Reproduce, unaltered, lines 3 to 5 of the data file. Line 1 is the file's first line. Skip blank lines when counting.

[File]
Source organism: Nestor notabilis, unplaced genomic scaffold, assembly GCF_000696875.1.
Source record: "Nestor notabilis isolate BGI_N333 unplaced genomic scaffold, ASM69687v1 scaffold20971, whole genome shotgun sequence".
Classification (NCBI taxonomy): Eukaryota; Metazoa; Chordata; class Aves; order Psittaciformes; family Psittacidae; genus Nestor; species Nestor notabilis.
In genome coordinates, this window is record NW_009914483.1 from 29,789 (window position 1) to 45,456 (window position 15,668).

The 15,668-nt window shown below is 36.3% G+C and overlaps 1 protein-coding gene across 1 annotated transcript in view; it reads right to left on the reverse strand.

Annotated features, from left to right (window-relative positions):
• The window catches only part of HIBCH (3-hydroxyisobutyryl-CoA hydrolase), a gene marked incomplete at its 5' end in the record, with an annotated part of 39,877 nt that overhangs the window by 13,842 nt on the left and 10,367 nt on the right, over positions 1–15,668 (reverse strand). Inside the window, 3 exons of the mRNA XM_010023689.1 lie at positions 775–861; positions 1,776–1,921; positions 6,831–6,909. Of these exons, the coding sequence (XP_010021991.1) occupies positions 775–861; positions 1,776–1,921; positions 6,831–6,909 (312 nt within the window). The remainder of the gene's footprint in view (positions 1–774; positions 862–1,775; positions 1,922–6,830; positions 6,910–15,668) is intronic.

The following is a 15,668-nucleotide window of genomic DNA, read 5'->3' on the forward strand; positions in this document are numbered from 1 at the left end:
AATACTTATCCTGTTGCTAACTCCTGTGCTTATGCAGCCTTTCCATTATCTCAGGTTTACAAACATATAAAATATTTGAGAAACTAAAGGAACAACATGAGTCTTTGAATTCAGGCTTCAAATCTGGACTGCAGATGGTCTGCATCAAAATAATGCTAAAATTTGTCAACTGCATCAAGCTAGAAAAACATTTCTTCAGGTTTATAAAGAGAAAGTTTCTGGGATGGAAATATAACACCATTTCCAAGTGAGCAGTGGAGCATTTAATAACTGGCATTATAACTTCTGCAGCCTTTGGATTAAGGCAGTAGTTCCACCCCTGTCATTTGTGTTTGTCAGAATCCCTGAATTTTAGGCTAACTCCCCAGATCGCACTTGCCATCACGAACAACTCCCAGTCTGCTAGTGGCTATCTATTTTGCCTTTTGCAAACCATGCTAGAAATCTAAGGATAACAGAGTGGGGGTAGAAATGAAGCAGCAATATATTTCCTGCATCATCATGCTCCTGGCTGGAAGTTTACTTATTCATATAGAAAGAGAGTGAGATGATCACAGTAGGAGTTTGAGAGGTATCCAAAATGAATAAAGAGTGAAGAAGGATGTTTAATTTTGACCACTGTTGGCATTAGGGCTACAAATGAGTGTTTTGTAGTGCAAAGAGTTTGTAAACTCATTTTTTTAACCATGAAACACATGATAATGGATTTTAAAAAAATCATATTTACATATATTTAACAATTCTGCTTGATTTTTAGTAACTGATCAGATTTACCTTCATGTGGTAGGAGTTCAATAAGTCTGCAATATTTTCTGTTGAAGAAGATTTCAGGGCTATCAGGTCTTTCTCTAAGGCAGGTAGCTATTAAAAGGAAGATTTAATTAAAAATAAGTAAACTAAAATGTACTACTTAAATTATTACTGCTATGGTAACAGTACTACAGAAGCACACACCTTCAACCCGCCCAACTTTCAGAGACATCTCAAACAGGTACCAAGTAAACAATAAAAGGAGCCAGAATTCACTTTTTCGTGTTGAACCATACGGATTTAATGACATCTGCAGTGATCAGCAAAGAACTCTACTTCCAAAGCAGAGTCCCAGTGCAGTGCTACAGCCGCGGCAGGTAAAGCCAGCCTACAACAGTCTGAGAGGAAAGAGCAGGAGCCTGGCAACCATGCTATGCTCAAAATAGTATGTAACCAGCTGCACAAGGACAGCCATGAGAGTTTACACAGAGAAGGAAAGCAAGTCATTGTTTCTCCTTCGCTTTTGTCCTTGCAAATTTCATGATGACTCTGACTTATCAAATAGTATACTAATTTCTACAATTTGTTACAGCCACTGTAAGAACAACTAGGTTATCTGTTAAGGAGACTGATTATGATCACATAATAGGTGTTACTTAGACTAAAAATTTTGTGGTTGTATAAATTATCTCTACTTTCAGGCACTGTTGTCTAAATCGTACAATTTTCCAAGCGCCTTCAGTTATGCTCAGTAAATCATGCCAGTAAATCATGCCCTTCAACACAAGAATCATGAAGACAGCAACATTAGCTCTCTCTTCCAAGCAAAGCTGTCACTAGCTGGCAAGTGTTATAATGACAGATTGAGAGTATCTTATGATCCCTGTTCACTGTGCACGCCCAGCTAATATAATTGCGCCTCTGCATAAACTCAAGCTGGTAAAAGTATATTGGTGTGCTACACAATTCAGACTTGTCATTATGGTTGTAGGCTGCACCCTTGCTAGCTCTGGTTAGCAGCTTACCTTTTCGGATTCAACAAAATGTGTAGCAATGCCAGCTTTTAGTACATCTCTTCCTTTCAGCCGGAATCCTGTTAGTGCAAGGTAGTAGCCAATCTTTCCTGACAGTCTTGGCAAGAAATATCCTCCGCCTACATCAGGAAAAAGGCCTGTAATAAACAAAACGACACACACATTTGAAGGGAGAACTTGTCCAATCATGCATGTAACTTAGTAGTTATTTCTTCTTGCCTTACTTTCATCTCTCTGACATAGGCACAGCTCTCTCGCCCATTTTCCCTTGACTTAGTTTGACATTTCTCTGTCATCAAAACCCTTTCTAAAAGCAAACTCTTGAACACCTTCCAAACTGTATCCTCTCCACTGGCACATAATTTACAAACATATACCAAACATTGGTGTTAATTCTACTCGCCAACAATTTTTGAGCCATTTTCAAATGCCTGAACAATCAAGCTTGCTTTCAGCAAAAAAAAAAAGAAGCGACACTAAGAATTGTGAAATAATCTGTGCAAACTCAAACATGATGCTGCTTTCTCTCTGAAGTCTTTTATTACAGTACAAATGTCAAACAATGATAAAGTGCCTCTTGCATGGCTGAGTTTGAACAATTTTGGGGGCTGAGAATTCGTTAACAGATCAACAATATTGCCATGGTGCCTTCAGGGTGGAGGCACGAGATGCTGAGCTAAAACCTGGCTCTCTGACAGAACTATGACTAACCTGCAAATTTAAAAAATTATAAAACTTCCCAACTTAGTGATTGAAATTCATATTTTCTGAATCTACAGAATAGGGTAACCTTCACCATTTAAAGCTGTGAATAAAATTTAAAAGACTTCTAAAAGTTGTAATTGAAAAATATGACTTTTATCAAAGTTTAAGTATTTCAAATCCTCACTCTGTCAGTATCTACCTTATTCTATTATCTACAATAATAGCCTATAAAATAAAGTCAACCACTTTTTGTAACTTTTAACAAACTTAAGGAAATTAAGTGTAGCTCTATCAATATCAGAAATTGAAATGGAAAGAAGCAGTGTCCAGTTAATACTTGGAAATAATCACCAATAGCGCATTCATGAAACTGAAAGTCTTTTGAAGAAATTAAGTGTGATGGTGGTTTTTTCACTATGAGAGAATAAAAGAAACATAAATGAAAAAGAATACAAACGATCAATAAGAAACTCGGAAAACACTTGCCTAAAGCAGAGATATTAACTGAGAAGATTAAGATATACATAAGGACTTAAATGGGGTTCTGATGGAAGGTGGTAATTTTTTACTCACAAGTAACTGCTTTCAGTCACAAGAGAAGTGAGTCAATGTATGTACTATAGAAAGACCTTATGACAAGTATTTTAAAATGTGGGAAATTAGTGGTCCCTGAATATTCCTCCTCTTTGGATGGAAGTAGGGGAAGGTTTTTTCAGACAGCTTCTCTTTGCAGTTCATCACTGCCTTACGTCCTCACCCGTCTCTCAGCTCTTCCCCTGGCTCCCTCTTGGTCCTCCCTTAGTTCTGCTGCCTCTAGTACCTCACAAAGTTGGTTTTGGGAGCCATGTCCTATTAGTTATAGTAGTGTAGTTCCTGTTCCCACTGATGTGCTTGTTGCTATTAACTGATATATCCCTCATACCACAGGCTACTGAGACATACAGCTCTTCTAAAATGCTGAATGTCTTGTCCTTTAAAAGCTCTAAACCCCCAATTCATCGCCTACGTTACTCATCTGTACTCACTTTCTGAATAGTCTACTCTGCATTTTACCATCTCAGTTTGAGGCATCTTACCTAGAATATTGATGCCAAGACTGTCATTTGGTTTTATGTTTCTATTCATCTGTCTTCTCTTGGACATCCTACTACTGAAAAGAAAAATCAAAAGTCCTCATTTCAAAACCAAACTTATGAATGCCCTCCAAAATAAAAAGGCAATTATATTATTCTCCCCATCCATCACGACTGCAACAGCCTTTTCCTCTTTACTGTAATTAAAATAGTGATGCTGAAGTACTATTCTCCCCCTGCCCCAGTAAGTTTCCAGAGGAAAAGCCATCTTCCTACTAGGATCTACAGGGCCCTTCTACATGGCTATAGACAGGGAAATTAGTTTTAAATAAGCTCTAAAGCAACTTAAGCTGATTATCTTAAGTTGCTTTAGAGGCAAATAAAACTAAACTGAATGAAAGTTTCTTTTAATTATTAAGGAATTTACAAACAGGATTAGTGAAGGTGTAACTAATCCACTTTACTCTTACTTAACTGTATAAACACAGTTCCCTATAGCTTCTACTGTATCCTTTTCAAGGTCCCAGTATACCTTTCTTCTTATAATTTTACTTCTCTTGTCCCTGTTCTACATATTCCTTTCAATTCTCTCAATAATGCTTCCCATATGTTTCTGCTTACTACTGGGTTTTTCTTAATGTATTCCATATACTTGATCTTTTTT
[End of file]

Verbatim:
Classification (NCBI taxonomy): Eukaryota; Metazoa; Chordata; class Aves; order Psittaciformes; family Psittacidae; genus Nestor; species Nestor notabilis.
In genome coordinates, this window is record NW_009914483.1 from 29,789 (window position 1) to 45,456 (window position 15,668).

The 15,668-nt window shown below is 36.3% G+C and overlaps 1 protein-coding gene across 1 annotated transcript in view; it reads right to left on the reverse strand.